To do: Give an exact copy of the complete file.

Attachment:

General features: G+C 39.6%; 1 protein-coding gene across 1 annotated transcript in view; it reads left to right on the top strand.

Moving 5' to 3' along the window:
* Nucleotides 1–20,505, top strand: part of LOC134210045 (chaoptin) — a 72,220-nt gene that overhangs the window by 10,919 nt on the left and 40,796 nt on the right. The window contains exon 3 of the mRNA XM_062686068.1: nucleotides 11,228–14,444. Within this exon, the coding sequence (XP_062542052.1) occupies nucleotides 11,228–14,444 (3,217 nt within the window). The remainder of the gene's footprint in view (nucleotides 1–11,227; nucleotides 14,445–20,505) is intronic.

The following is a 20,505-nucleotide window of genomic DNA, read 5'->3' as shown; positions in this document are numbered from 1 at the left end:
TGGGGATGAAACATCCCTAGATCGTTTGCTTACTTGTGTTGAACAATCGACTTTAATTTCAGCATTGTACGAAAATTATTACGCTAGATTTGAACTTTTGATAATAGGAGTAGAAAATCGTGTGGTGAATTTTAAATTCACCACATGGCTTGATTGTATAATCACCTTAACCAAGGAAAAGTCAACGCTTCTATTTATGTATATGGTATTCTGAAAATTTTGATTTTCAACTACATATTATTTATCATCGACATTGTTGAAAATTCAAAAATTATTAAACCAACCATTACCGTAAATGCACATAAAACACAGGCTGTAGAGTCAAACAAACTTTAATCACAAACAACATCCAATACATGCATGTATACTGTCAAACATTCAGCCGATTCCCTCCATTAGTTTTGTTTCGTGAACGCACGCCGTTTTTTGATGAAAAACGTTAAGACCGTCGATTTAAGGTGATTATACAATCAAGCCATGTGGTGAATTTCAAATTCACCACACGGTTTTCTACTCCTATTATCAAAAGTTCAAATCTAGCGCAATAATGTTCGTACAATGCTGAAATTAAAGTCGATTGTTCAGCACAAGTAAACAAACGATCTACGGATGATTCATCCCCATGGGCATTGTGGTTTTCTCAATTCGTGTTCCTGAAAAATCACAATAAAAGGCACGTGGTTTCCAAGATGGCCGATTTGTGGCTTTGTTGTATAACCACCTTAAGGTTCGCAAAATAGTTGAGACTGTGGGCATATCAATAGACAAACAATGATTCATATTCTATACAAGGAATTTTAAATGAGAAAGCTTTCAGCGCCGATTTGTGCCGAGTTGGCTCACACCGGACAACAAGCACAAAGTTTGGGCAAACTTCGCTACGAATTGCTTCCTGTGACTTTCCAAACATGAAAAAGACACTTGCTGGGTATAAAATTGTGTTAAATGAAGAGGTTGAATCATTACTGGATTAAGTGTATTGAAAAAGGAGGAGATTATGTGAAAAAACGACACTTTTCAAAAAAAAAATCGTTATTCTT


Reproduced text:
General features: G+C 39.6%; 1 protein-coding gene across 1 annotated transcript in view; it reads left to right on the top strand.

Moving 5' to 3' along the window:
* Nucleotides 1–20,505, top strand: part of LOC134210045 (chaoptin) — a 72,220-nt gene that overhangs the window by 10,919 nt on the left and 40,796 nt on the right. The window contains exon 3 of the mRNA XM_062686068.1: nucleotides 11,228–14,444. Within this exon, the coding sequence (XP_062542052.1) occupies nucleotides 11,228–14,444 (3,217 nt within the window). The remainder of the gene's footprint in view (nucleotides 1–11,227; nucleotides 14,445–20,505) is intronic.

The following is a 20,505-nucleotide window of genomic DNA, read 5'->3' as shown; positions in this document are numbered from 1 at the left end:
TGGGGATGAAACATCCCTAGATCGTTTGCTTACTTGTGTTGAACAATCGACTTTAATTTCAGCATTGTACGAAAATTATTACGCTAGATTTGAACTTTTGATAATAGGAGTAGAAAATCGTGTGGTGAATTTTAAATTCACCACATGGCTTGATTGTATAATCACCTTAACCAAGGAAAAGTCAACGCTTCTATTTATGTATATGGTATTCTGAAAATTTTGATTTTCAACTACATATTATTTATCATCGACATTGTTGAAAATTCAAAAATTATTAAACCAACCATTACCGTAAATGCACATAAAACACAGGCTGTAGAGTCAAACAAACTTTAATCACAAACAACATCCAATACATGCATGTATACTGTCAAACATTCAGCCGATTCCCTCCATTAGTTTTGTTTCGTGAACGCACGCCGTTTTTTGATGAAAAACGTTAAGACCGTCGATTTAAGGTGATTATACAATCAAGCCATGTGGTGAATTTCAAATTCACCACACGGTTTTCTACTCCTATTATCAAAAGTTCAAATCTAGCGCAATAATGTTCGTACAATGCTGAAATTAAAGTCGATTGTTCAGCACAAGTAAACAAACGATCTACGGATGATTCATCCCCATGGGCATTGTGGTTTTCTCAATTCGTGTTCCTGAAAAATCACAATAAAAGGCACGTGGTTTCCAAGATGGCCGATTTGTGGCTTTGTTGTATAACCACCTTAAGGTTCGCAAAATAGTTGAGACTGTGGGCATATCAATAGACAAACAATGATTCATATTCTATACAAGGAATTTTAAATGAGAAAGCTTTCAGCGCCGATTTGTGCCGAGTTGGCTCACACCGGACAACAAGCACAAAGTTTGGGCAAACTTCGCTACGAATTGCTTCCTGTGACTTTCCAAACATGAAAAAGACACTTGCTGGGTATAAAATTGTGTTAAATGAAGAGGTTGAATCATTACTGGATTAAGTGTATTGAAAAAGGAGGAGATTATGTGAAAAAACGACACTTTTCAAAAAAAAAATCGTTATTCTT